OPINION1 November 2013

Profit through patriotism

Brand UK is going strong, and many marketing campaigns are looking to capitalise on the resurgence of British patriotism. But it’s not a guaranteed win, argues Danni Findlay.

The monarchy for many is synonymous with ‘Britishness’, so it is unsurprising that marketers aiming for a patriotic campaign often link their adverts to the monarchy or royal occasions. The royal birth inspired adverts such as Coca-Cola’s ‘Share a Coke with Wills and Kate’, Warburtons ‘One’s bun is done’, and Tesco’s ‘Raise a glass to the new arrival’.

However, there are question marks around how much these events directly boost sales. Even though the Centre for Retail Research predicted the diamond jubilee and the royal birth would increase spending by £409 million and £423 million respectively, retail sales dropped by 0.7% during the jubilee, the sharpest drop in two years, and the royal birth also failed to match expectations.

Put simply, royal occasions don’t get most of us as excited as some marketers would like to think. Our research showed that the number of people who said they feel patriotic increased only 4% after the jubilee to 53% and, when questioned on what they would do to mark the royal birth, 78% of individuals told us they would do ‘nothing at all’- hardly an enthused response.

….and sport steals the throne

By contrast, sporting events increase patriotic feeling significantly more than royal occasion. During the Olympics, patriotism reached a peak of 61%, far higher than the 53% recorded immediately after the jubilee.

The impact of sporting occasions on retail sales is further illustrated by Andy Murray winning Wimbledon this year. His victory was partially credited with increasing high street sales nearly 4% in August this year compared with the month before. Additionally, the Olympics were estimated to have contributed £9.9 billion to the UK economy, with a future £41 billion forecast by 2020.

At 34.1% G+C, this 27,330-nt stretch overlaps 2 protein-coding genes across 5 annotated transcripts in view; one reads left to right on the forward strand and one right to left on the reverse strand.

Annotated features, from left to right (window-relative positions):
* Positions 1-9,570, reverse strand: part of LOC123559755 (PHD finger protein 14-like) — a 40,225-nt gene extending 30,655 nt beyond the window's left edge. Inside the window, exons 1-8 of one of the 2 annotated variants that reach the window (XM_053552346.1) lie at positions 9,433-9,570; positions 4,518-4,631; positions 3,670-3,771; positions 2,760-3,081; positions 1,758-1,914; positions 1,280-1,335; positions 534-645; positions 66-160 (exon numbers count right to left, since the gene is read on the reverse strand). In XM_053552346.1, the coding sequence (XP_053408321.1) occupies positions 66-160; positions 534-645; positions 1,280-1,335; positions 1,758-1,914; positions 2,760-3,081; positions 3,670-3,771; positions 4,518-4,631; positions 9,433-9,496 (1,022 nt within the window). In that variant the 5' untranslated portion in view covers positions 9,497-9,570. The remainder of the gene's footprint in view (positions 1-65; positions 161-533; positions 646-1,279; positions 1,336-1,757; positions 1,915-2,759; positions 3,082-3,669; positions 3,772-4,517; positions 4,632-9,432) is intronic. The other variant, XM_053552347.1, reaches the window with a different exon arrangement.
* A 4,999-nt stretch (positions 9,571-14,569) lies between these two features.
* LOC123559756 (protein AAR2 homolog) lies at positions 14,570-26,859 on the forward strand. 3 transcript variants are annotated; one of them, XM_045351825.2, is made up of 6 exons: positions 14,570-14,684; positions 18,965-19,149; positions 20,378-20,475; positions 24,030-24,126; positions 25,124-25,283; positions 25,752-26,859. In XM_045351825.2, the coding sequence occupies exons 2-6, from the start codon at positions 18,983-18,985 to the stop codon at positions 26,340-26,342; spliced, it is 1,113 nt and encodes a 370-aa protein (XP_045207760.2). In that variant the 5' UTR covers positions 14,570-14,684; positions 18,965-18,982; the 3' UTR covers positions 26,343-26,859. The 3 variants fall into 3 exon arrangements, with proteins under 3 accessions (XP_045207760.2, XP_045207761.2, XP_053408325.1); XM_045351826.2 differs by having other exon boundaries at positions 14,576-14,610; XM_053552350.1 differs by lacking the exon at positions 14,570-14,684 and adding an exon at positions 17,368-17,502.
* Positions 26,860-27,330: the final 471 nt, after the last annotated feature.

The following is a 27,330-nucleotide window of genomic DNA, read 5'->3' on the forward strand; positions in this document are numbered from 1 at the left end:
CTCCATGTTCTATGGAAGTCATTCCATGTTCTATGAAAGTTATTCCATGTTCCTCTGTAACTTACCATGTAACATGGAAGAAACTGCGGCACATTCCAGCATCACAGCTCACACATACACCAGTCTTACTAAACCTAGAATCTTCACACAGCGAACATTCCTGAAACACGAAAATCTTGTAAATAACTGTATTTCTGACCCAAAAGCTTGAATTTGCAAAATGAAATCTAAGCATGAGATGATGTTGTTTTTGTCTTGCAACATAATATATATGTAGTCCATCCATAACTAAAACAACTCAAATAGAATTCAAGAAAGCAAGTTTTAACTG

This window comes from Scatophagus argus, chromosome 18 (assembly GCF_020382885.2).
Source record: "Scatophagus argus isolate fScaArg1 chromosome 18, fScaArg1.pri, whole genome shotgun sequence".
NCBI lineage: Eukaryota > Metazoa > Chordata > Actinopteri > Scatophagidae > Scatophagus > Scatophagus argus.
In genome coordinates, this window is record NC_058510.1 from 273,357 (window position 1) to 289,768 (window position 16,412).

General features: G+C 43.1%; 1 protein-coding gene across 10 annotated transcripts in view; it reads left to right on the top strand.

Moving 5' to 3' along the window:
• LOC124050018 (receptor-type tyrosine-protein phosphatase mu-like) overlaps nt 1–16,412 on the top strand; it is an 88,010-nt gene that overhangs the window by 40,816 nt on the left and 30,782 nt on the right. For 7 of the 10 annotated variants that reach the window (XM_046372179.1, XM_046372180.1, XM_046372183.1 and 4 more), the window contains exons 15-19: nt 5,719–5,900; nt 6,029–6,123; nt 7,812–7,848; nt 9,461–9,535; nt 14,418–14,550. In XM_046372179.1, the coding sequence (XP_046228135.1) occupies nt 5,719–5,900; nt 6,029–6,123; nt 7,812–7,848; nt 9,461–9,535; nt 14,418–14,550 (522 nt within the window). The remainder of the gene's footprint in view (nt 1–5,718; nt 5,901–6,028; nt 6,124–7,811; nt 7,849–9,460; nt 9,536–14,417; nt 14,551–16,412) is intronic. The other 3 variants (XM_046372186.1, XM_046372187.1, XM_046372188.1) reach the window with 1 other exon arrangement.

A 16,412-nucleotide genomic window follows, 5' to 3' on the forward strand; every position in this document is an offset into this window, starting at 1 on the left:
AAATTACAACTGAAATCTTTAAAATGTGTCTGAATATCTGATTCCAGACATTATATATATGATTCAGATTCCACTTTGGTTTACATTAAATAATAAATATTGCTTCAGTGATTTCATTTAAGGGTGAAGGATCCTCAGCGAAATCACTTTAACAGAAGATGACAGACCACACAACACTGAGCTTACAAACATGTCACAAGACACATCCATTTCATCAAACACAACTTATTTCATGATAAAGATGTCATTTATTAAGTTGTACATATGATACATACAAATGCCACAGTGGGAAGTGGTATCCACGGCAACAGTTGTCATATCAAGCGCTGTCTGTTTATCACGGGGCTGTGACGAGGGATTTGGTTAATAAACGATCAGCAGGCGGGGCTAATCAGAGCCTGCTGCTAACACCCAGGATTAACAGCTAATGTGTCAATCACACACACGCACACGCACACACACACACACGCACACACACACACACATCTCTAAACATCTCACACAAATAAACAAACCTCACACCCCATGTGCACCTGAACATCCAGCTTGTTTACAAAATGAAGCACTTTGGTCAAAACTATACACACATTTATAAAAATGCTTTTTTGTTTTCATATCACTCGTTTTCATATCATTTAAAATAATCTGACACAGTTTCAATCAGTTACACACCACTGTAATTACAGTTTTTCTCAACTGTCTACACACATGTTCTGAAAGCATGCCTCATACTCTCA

“If a product is aimed at older, wealthier men living in the south of England, you may be on to a winner. If your audience is younger, other marketing strategies make work better.”

The profitability of patriotism

But while sporting occasions make us get our wallets out more readily than royal ones, this is far from a one-size-fits-all model. Patriotic feeling also differs by demographic, social and geographical factors. Our research shows northern regions show less patriotic feeling compared with the south, men claim to be more patriotic than women, and those over the age of 65 are more likely to feel patriotic than younger generations. There is an economic disparity too, with wealthier groups generally feeling more patriotic than those who are less well-off.

There are certain sectors where links to Britishness make more sense than others. Fresh produce is one area where using Brand UK makes sense, linking your product to a clear and trusted source – especially in the aftermath of ‘horsegate’. However, even here we are seeing movement away from consumers simply wanting to see a Union flag. For those who care about providence rather than just cheap food, the latest trend is towards local sourcing. People want to know which region, county and even which farm their food is coming from – meaning the importance of the UK brand is diminished somewhat.

Clearly, we do all get caught up in the moment from time to time and sales have been shown to rise around events such as Wimbledon. But two points are worth noting. Firstly, sporting events are far more influential than royal events and are more likely to get us spending. Secondly, certain groups will be influenced far more by patriotic campaigns than others. If a product is aimed at older, wealthier men living in the south of England, you may be on to a winner. If your audience is younger, other marketing strategies make work better.

Danni Findlay is head of retail at Marketing Sciences.